If the Phelps can be allowed to protest military funerals, then I think nothing that is fiction, documentary, or the actions of consenting adults should be able to be banned.

    Regulated, probably; and that should apply to both examples.

     

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    Anonymous Coward, Jun 22nd, 2011 @ 8:07am

    Re: Re: Re: Re: Re: Re: Re: Re:

    Well, I think that what these people are doing is what many do in front of the courts, they try to re-frame the entire situation so that they end up arguing about murky issues.

    In these cases, going to first amendment as the first refuge suggests that all other arguments are already lost. So they are instead attempting to get the courts to ignore the circumstance, the situation,and overt acts that have occurred, and to pay attention only to an extremely narrow interpretation of the first amendment.

    Thankfully, the government lawyers get to play the other side, and can more widely open the discussion. It is in my opinion extremely unlikely that the courts will side with EFF (or anyone else arguing first amendment issues here) because the alternative is tearing down plenty of caselaw and "greater good" judgements that have stood for a very long time.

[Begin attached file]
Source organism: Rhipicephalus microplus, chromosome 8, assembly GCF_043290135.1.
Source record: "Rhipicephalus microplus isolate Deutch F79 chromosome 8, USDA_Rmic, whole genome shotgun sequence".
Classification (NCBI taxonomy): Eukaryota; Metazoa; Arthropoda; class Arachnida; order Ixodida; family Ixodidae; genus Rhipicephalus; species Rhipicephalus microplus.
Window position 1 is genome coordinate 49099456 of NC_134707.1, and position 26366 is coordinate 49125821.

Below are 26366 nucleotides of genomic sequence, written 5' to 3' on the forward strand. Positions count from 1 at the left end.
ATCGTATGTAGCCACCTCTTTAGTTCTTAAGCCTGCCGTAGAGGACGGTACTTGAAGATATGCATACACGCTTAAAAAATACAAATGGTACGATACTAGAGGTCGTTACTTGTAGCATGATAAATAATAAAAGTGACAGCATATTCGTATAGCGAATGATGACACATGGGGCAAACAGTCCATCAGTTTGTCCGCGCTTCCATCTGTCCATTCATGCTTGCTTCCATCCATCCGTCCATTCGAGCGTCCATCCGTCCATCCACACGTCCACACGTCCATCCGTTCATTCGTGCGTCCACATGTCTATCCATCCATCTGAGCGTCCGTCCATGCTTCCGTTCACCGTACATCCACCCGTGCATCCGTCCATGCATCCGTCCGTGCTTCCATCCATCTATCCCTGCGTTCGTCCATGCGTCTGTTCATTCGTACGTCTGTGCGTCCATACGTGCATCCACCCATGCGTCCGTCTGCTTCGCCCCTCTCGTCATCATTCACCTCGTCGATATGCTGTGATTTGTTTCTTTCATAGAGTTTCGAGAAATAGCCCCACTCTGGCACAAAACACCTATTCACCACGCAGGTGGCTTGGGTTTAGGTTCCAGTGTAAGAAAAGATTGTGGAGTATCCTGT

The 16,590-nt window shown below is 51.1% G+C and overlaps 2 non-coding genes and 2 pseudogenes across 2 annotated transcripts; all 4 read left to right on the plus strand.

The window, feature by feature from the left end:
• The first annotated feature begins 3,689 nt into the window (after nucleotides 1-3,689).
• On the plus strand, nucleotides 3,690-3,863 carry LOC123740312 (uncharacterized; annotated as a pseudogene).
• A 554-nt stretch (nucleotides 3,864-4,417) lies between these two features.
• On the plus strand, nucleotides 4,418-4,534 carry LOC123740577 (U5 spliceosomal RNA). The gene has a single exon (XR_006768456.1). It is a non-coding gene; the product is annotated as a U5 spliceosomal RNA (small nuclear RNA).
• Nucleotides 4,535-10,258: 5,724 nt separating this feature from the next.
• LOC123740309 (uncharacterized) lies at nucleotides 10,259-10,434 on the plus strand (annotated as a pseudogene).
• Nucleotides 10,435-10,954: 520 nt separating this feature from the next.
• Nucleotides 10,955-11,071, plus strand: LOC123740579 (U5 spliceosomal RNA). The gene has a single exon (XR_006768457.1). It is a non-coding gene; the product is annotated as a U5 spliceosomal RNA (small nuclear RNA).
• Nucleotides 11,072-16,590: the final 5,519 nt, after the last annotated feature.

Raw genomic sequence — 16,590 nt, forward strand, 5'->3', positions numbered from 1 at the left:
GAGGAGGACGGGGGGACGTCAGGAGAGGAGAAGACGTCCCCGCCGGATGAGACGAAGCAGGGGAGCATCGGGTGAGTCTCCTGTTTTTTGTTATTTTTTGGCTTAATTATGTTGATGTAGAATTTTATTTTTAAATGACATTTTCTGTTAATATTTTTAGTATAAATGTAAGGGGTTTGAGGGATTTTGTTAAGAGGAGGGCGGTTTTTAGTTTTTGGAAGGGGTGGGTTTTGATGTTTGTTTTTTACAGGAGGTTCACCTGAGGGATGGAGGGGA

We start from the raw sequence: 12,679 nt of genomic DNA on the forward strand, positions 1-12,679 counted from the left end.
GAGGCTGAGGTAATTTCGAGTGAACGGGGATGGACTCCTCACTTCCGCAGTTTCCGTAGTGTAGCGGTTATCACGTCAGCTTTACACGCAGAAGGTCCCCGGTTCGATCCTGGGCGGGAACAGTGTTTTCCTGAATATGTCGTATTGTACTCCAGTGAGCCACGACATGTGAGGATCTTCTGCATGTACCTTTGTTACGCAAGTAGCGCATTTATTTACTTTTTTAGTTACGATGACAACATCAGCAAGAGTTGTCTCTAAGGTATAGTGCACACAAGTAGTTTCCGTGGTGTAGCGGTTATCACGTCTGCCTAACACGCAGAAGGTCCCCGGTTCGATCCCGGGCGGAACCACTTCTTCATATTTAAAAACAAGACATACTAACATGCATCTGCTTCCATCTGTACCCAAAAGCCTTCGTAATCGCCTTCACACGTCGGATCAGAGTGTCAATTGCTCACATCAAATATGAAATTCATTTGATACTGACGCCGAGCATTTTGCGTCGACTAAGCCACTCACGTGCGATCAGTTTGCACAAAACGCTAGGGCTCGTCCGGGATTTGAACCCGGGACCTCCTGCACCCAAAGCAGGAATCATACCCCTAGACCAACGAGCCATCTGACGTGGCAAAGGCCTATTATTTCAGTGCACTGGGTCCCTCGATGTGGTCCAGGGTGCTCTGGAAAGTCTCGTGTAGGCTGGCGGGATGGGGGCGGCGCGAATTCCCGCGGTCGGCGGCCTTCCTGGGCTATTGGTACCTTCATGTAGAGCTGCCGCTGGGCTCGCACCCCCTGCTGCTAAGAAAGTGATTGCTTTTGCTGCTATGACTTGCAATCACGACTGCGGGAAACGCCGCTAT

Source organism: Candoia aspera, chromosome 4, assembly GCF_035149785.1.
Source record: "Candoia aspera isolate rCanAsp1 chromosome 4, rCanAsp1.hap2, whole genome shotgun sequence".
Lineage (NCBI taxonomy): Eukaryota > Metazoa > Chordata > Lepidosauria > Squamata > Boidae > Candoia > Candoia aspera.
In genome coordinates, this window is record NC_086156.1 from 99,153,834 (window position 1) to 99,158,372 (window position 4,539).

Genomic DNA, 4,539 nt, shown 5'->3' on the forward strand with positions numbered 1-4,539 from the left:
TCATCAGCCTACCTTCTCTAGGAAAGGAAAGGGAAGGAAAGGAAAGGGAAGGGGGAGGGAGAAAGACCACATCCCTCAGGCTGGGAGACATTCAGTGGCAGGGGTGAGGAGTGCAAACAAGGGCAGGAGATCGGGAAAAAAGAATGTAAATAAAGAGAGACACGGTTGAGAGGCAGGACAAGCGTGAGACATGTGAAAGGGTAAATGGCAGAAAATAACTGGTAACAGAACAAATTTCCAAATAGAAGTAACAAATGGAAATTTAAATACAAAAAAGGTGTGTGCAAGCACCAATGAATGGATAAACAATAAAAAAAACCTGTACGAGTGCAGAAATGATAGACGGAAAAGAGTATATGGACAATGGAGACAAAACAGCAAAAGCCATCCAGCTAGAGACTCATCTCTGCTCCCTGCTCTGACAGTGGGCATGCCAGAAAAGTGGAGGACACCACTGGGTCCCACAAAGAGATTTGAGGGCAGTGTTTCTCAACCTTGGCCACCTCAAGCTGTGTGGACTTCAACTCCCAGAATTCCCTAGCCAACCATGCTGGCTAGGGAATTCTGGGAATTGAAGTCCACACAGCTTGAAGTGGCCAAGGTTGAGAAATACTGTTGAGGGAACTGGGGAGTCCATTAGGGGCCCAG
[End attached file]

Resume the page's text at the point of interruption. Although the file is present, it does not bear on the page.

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    Anonymous Coward, Jun 22nd, 2011 @ 8:08am

    Re: Re:

    They didn't hide anything since its legality in a foreign country is irrelevant to whether it's legal here.

    If anyone is hiding anything it's the EFF et al. in submitting this brief. They are hiding everything that has to do with how the First Amendment works in the copyright context. The brief is so misleading that I think it borders on being unethical for the lawyers who worked on it to even submit it. Seriously. If you know of relevant law that hurts your position, you're supposed to be honest about it. This brief is anything but honest.